Open Access

Effect of the exogenous application of abscisic acid (ABA) at fruit set and at veraison on cell ripeness of olives Olea europaea L. and the extractability of phenolic compounds in virgin olive oil

  • Youssef Moustakime1Email author,
  • Zakaria Hazzoumi1 and
  • Khalid Amrani Joutei1
Chemical and Biological Technologies in Agriculture20174:23

https://doi.org/10.1186/s40538-017-0104-x

Received: 9 March 2017

Accepted: 20 April 2017

Published: 29 August 2017

Abstract

Background

The effect of the exogenous application of abscisic acid (ABA) at the fruit set and veraison on the cell maturity of the olive Olea europaea L. and on the extractability of phenolic compounds (PC) in the virgin oil olive was studied.

Methods

The ABA was sprayed on olive trees of the Moroccan Picholine variety at a concentration of 10−3 mg/l, some olive trees are treated at fruit set stage and other olive trees are treated at veraison stage. The effects of these treatments were evaluated by fruit yield and determination of the date of veraison and ripening period of the olives. The extractability of olive oil and diffusion of PC in the latter as well as the weakening of the parietal structures are also estimated.

Results and discussion

The application of ABA at fruit set causes a decrease in the production of fruit about 50% and precocity of ripening estimated 45 days. At this stage, comparing with the control in the same period, there was a significant accumulation of fat in olives, an increase in oil extractability and a significant improvement in the diffusion of PC in oils. The treatment of the olives by the ABA at veraison has no effect on yield. However, we observe physiological and biochemical changes to be identical during the treatment by ABA at veraison but smaller than that at fruit set.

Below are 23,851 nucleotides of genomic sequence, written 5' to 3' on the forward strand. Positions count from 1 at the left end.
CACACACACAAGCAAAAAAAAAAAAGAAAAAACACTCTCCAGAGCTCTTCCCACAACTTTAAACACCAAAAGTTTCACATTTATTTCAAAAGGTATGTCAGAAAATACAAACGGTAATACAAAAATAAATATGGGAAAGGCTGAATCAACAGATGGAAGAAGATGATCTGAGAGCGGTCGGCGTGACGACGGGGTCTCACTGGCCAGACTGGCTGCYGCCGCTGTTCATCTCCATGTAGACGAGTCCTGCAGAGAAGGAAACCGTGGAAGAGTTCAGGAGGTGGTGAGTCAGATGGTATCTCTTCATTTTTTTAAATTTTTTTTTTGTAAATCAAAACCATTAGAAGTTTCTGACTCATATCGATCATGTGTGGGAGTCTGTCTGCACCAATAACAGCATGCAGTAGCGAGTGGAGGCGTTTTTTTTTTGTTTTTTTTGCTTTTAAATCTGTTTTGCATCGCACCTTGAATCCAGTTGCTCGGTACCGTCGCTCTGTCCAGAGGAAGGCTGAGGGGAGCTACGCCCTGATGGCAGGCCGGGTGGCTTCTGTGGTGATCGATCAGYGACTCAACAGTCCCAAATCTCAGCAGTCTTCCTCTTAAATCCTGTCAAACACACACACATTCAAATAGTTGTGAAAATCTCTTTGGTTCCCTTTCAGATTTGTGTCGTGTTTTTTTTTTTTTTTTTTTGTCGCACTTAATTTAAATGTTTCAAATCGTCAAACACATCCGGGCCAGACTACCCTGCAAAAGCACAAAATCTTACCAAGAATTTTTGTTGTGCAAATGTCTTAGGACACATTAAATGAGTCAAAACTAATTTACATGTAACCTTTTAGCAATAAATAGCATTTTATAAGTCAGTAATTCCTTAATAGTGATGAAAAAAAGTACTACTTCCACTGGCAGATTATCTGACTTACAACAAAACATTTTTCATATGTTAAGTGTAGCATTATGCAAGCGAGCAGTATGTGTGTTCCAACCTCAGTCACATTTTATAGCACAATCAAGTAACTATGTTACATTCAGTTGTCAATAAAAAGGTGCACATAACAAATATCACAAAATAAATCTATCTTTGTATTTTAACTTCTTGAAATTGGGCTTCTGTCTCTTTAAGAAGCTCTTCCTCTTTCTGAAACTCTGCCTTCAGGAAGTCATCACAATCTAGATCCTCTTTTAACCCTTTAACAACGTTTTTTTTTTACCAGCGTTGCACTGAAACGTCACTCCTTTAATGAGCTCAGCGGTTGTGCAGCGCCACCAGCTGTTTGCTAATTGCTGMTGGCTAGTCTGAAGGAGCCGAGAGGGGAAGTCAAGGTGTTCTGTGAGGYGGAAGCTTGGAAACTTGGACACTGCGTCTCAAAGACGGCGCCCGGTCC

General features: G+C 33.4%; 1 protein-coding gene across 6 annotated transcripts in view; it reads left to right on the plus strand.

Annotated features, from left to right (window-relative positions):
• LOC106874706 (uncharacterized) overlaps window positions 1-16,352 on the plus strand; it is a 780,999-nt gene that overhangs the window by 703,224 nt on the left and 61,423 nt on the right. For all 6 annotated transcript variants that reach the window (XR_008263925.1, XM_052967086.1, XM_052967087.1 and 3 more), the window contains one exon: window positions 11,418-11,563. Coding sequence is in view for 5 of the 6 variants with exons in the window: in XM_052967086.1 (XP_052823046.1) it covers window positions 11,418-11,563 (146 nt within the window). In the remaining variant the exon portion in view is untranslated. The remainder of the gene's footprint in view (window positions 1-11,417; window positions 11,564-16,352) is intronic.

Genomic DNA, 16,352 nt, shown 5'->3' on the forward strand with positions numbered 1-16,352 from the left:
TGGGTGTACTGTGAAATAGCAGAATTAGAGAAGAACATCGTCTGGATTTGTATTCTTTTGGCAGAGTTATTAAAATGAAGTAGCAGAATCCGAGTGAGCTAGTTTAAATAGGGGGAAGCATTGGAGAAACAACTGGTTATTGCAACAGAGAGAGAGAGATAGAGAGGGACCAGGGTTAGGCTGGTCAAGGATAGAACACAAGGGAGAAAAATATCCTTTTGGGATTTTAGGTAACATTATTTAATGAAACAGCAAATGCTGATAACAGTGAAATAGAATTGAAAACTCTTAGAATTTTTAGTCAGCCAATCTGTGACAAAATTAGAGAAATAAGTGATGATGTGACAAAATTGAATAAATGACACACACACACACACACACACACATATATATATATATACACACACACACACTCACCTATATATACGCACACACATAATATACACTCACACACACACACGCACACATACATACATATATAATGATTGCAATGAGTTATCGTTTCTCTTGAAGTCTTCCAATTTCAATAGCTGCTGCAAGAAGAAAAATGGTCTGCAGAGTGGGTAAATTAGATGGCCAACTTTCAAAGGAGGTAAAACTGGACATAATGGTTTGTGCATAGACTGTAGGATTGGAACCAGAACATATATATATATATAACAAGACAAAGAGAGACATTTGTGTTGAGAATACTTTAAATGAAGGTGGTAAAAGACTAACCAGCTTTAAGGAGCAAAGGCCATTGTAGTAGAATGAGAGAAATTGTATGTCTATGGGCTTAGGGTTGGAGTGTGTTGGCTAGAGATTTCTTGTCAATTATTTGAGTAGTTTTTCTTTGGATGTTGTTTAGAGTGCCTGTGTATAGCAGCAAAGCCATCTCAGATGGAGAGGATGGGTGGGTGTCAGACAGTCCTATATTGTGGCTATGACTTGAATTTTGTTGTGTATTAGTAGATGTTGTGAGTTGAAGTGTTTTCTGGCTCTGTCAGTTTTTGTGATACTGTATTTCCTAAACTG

Keywords

Abscisic acid Olive oil Phenolic compounds Ripening

Background

The improvement of the agronomic characteristics of fruit is essential to mitigate the problems associated with low consumption. Plant hormones (phytohormones or growth regulators) have long been known to be closely associated with the development of fruit and maturation [1, 2]. The results on the regulation of many genes related to the biosynthesis and signaling of several phytohormones (ethylene, ABA, cytokinin, the brassinosteroid, auxin, and gibberellic acid) indicate the involvement of the latter in the regulation of fruit set and maturation [3] and suggest that a precise balance between their biosynthesis and their responses is of fundamental importance.

The abscisic acid (ABA), which is a growth inhibitor, is involved in fruit development, but knowledge of its precise role and mode of action remains poorly detailed [4, 5]. The ABA levels show a reduction at fruit set and this decrease was associated with downregulation of ABA biosynthesis genes and regulation of the gene encoding the enzymes involved in degradation of ABA after pollination [6]. The ABA also abolishes changes induced by gibberellic acid (GA) during fruit set in pea [7]. However, several studies show that the biosynthesis and accumulation of phenolic compounds are under dependence of hormonal factors: generally the plant growth stimulator (auxins, cytokinins, …) have a negative effect on these processes whereas growth inhibitors promote.